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[personal profile] dmz2112

I find myself troubled.  This journal is not, as a rule, for detailing my personal life, but this particular issue is somewhat thematic, so I hope you’ll indulge me.

 

Last month, I turned 30.  The change was not immediate – realistically, I’ve been feeling it coming on for a number of months – but I do wonder if it is not at least subconsciously linked to beginning my fourth decade of life: I seem to all appearances to have grown out of tabletop roleplaying, just like my father always said I would.

 

I explained these feelings to a friend the other day, and said that I was feeling odd and depressed because I had always been defined by tabletop roleplaying.  He disagreed, replying that I had always been defined by telling a story, and that for many years roleplaying was the best way for me to exercise that interest.  I think he might be right, because that is exactly how I feel: I’ve reached a point in my storytelling career where telling a story through a group of participants has become inefficient and ultimately unsatisfying.  It’s not writing.  It’s barely even practice.

 

My dream job is writing for roleplaying games, whether they be tabletop games or computer games or console games.  But that’s not the same thing as sitting at a table with four friends and wrestling them through over-long combats and awkward interpersonal acting, and I’ve begun to realize that I can’t get there from here.  Even the best computer or console roleplaying game is still a linear experience at its core, no matter how many subplots it contains.  Even a play-by-post game is more an interactive novel than a true tabletop experience, by necessity.  Even tabletop roleplaying sourcebooks tell a story that ultimately has nothing to do with the people sitting around the table.  It is the gamemaster’s job to interpret these dense documents into something personal and enjoyable for the group, and that is what I’m tired of doing.  I’m tired of writing my story and then having to chop it up and shift it around and – in short – give someone else say in how my story goes.

 

I acknowledge that this sounds spectacularly selfish, but I do not feel unjustified.  Gamemastery is possibly the only art form that requires such input from one’s audience.  And that is good; it is all part of the fun of tabletop roleplaying.  The trouble is that it is no longer interesting to me.  What I want is an engaged audience that appreciates and recommends without actually being involved in the process.  I want to keep reading roleplaying game materials, and designing game systems, and writing stories, and having them bring people joy, but I no longer want to workshop them.  I want to be my own author.  I want to be a complete entity unto myself, and I want my audience to be a complete entity unto itself.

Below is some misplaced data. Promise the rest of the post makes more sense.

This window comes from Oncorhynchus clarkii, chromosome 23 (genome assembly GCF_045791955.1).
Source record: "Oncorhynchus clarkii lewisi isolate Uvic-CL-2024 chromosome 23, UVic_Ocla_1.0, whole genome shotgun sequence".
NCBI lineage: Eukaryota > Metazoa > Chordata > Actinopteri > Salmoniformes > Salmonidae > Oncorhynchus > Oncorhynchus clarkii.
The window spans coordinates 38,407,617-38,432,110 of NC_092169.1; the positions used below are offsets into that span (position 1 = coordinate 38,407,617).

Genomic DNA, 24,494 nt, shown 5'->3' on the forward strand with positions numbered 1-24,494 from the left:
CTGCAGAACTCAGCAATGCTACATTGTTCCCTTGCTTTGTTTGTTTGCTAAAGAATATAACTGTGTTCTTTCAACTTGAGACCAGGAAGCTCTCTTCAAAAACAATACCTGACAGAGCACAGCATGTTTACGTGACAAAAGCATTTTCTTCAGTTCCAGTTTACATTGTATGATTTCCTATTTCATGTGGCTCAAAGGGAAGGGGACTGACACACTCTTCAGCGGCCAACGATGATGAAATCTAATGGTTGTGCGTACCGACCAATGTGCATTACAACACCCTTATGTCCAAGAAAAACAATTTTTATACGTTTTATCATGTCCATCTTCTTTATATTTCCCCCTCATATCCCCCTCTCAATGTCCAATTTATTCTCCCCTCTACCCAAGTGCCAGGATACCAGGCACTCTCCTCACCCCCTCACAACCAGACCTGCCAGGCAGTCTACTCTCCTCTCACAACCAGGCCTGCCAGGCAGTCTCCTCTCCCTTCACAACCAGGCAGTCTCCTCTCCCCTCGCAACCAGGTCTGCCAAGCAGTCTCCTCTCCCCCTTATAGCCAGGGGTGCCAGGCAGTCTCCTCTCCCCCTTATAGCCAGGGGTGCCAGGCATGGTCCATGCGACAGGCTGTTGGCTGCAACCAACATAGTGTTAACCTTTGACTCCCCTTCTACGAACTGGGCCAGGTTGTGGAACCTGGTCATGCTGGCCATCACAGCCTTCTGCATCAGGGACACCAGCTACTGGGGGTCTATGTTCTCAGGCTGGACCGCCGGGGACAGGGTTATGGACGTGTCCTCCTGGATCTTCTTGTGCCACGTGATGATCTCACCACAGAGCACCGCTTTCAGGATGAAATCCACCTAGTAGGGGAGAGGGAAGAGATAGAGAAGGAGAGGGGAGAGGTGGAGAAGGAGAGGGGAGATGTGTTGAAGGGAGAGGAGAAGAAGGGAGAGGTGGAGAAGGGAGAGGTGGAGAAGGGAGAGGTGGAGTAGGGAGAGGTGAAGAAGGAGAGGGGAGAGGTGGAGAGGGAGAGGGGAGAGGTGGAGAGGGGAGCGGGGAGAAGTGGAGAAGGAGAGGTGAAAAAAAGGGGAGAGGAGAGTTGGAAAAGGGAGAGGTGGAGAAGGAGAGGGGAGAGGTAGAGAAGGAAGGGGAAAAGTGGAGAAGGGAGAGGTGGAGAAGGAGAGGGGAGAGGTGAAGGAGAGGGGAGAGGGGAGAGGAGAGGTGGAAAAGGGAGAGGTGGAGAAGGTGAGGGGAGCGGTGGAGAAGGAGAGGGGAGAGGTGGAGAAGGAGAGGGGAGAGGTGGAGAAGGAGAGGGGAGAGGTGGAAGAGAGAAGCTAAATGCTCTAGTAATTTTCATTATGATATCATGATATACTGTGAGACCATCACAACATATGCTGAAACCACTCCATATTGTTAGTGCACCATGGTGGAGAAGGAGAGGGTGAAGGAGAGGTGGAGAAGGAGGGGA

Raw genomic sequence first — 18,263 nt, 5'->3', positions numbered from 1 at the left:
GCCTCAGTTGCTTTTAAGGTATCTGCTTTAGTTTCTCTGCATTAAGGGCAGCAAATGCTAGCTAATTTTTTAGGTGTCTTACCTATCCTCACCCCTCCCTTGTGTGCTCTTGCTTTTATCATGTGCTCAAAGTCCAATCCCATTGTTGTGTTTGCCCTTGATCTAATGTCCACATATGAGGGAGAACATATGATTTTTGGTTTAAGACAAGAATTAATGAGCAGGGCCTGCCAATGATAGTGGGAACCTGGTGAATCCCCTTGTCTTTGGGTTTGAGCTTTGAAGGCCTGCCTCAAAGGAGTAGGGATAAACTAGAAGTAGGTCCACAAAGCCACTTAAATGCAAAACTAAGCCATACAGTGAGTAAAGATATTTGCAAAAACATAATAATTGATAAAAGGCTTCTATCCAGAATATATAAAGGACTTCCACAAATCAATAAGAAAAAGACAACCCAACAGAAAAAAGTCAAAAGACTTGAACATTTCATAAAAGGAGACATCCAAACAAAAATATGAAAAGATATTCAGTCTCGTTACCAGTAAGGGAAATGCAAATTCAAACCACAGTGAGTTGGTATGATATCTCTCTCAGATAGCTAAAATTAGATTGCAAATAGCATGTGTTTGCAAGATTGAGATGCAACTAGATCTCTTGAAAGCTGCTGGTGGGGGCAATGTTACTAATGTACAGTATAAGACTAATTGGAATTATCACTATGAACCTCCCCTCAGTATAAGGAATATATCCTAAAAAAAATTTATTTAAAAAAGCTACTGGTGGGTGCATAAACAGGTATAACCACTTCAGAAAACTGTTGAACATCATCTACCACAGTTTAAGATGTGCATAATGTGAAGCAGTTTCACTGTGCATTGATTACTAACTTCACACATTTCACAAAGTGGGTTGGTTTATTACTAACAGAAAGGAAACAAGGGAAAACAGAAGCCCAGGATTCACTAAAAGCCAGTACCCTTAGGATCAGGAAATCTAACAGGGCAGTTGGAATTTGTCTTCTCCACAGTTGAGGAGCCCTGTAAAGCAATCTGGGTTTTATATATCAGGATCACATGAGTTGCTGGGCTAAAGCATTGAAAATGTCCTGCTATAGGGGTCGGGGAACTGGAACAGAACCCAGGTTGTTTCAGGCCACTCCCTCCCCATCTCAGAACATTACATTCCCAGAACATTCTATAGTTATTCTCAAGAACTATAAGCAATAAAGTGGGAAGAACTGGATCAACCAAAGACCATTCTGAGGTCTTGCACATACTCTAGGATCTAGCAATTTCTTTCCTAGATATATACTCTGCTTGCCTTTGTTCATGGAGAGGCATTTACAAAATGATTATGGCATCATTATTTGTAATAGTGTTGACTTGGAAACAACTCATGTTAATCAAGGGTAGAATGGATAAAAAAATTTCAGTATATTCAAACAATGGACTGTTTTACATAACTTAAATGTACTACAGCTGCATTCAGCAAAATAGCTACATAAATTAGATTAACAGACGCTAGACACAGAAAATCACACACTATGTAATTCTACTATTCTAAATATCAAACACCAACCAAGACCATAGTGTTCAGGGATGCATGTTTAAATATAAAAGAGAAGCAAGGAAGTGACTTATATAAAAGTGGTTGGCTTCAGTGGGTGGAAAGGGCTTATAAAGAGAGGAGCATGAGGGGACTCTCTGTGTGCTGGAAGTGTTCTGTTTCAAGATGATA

And who knows, next week I might realize this was all a fevered hallucination and that gamemastering tabletop roleplaying sessions is really where I belong.  But I doubt it.  I feel like change is on the wind, and it is time to grab my hang glider. 

 

It is a long drop.

(no subject)

Date: 2009-01-12 12:39 pm (UTC)
From: [identity profile] callitropsis.insanejournal.com
If your glider's in good shape you won't have to worry about the drop, and I think you've built it plenty sturdy.

I think what you're touching on is part of why I was much happier running a game than playing in one -- it's a little closer to that point of "Here's a story that I think is fun, and I want to share it with you." But still, as you note here, not quite the same, because the give-and-take is so thorough. I was never terribly good at giving up that much control to other people to make a story happen; even in written RP I usually prefer to have a set goal that both people have gone into the scene looking to accomplish together, to know that there's some agreement on what story we're telling and what elements it needs. (I think this is part of why it's easier for me to co-write with Kiwi than anyone else; we want similar enough things and we know what kind of stories the other expects, so we can do this with minimal pre-planning.)

And if it sounds selfish, well, I don't think there's anything wrong in that. Writing requires a certain amount of selfishness, I think -- to say, "This is the story I want to tell, and I will take the time to tell it, and I will give it the attention it needs" -- that's a selfish enterprise, but it's the only way that any substantial piece of storytelling ever happens (and we are lucky to have supportive people in our lives who understand that need for selfishness).

When you GM, you say, "This is the story I want to tell -- and here are half a dozen other people with stories to tell, each with their own main character, and somehow I am going to cause all these stories to happen at once." Which is a big job! And like many big jobs that we undertake out of love, sometimes one needs to step back and just...take a vacation. Maybe time off will make you remember how much you liked that collaborative process. Maybe it will just feel freeing, to tell stories that are yours and yours alone. Either way, I think it's a worthwhile endeavor.